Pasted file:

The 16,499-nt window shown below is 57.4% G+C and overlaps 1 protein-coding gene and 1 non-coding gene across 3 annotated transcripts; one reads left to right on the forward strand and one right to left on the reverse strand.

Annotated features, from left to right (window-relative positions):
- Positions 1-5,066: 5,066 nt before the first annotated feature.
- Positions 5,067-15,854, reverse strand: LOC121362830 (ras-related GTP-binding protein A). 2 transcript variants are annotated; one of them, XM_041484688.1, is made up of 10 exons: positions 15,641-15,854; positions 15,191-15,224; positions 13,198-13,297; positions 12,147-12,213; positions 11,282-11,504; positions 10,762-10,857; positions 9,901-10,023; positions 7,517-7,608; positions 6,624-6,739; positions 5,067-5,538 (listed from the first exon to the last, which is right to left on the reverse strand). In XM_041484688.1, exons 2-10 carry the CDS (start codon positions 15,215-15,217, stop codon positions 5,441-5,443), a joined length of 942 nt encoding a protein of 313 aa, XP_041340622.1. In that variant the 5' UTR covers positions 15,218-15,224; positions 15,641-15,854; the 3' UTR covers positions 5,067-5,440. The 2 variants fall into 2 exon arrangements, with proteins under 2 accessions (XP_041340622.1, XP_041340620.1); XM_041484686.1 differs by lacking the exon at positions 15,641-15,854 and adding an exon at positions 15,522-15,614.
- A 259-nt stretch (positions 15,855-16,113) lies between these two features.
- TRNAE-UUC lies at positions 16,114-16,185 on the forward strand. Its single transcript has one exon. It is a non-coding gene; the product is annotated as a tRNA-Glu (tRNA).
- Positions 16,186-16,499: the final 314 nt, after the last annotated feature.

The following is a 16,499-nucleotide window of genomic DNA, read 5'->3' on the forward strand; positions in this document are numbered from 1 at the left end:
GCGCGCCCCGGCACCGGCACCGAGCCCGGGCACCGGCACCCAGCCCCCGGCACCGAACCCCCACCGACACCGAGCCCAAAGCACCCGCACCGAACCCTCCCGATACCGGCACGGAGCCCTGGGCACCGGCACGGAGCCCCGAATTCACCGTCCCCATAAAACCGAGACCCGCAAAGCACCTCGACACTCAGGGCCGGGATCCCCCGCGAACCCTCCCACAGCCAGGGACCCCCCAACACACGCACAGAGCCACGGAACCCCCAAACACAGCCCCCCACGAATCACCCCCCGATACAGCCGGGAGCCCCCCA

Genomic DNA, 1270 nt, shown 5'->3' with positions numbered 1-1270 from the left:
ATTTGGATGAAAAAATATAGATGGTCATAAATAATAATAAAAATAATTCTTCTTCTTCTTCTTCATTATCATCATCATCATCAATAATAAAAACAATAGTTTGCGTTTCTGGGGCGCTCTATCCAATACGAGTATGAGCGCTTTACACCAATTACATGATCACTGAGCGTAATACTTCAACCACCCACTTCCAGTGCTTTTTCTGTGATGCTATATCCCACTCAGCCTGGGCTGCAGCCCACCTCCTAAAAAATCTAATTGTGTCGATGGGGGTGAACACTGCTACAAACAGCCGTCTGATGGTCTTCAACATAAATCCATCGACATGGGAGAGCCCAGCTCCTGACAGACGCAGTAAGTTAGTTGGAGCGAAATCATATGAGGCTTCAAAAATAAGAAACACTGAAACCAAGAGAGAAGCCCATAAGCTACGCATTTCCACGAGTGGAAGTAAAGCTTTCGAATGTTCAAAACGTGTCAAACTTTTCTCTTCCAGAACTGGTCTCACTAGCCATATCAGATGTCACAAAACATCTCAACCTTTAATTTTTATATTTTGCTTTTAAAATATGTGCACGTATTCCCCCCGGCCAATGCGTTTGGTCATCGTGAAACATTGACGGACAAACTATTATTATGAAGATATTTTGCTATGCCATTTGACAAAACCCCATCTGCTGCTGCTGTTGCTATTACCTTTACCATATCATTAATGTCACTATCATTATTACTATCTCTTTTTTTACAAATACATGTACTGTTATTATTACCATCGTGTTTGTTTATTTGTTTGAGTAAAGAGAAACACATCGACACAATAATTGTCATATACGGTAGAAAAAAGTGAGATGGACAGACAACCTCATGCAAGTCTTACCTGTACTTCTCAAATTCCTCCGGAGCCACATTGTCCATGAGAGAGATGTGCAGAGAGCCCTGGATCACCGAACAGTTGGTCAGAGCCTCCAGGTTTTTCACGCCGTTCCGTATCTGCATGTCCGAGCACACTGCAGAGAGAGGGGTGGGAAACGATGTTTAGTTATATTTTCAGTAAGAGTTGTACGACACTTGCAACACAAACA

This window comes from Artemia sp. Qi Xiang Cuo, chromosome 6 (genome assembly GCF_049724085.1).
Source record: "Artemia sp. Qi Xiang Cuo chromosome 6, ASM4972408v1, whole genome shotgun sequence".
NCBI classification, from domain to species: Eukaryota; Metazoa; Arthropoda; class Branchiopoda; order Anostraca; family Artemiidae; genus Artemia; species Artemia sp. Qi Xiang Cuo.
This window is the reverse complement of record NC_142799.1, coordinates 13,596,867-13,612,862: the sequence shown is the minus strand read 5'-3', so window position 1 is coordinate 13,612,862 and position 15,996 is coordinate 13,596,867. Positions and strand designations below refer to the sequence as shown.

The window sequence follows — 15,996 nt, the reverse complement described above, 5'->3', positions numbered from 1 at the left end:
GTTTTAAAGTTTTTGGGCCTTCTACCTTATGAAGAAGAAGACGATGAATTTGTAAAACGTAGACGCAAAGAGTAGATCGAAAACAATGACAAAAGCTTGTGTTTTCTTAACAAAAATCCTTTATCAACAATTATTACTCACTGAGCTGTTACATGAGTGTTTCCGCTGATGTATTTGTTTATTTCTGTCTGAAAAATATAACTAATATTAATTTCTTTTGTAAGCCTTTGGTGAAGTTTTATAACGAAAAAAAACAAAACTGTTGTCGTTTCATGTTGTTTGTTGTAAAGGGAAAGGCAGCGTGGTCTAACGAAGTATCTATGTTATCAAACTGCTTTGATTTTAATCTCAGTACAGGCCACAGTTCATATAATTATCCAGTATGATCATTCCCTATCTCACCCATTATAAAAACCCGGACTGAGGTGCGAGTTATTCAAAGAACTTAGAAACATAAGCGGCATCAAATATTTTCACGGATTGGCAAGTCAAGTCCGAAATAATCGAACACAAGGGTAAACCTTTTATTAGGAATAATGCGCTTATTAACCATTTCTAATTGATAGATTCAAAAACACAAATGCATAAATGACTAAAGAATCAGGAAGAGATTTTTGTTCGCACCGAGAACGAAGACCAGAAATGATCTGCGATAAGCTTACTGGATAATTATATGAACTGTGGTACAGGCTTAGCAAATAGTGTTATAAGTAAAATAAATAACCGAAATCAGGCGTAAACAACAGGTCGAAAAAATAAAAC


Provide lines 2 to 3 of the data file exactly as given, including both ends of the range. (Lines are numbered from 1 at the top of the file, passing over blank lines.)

Annotated features, from left to right (window-relative positions):
- Positions 1-5,066: 5,066 nt before the first annotated feature.